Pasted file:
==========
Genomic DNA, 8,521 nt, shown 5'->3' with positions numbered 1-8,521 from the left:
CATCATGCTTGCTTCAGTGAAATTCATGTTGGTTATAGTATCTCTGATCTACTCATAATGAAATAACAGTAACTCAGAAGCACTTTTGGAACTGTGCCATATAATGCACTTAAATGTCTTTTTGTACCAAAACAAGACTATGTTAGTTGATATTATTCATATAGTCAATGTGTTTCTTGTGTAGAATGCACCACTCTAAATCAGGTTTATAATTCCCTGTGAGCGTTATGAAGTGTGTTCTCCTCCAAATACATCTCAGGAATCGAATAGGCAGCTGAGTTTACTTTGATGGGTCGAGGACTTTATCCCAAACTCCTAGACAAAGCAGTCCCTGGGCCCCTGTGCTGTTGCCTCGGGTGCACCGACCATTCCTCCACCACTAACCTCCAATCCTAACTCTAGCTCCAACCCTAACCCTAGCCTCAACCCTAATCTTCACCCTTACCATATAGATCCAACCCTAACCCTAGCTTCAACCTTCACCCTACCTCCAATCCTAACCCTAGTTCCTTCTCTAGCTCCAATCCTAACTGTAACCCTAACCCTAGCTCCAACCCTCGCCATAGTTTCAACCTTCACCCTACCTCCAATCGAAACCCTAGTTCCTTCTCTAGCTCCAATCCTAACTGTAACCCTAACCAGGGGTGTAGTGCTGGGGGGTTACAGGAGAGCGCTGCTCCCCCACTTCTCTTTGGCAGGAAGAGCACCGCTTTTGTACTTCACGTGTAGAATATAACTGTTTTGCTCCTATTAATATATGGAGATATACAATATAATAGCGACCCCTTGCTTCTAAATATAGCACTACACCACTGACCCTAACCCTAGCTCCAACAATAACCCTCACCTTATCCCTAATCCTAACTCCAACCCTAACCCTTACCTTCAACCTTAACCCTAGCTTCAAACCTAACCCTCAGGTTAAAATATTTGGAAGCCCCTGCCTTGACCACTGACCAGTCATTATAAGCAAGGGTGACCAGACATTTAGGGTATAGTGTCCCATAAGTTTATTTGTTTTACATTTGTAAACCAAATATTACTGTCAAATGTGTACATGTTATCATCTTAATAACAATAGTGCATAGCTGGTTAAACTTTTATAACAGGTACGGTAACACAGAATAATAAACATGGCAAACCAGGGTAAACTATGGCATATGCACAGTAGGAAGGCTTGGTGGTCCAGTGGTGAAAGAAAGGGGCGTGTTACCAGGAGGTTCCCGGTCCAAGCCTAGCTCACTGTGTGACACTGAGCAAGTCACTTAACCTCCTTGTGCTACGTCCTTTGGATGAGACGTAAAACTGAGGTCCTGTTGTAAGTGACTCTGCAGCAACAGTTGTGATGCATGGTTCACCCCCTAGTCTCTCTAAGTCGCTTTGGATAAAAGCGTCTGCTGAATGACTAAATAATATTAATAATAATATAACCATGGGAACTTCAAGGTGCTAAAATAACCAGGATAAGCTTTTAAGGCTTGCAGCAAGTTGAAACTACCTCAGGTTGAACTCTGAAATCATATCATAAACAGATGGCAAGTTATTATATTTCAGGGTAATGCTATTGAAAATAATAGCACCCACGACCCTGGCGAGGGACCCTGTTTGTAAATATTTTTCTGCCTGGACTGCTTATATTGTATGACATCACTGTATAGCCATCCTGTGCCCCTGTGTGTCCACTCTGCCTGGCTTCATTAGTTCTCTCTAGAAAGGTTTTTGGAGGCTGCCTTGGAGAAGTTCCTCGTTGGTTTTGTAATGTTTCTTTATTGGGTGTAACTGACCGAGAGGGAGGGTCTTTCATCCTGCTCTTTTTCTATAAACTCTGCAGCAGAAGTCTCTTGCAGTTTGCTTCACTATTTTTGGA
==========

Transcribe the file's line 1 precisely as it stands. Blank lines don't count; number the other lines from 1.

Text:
Genomic DNA, 8,521 nt, shown 5'->3' with positions numbered 1-8,521 from the left: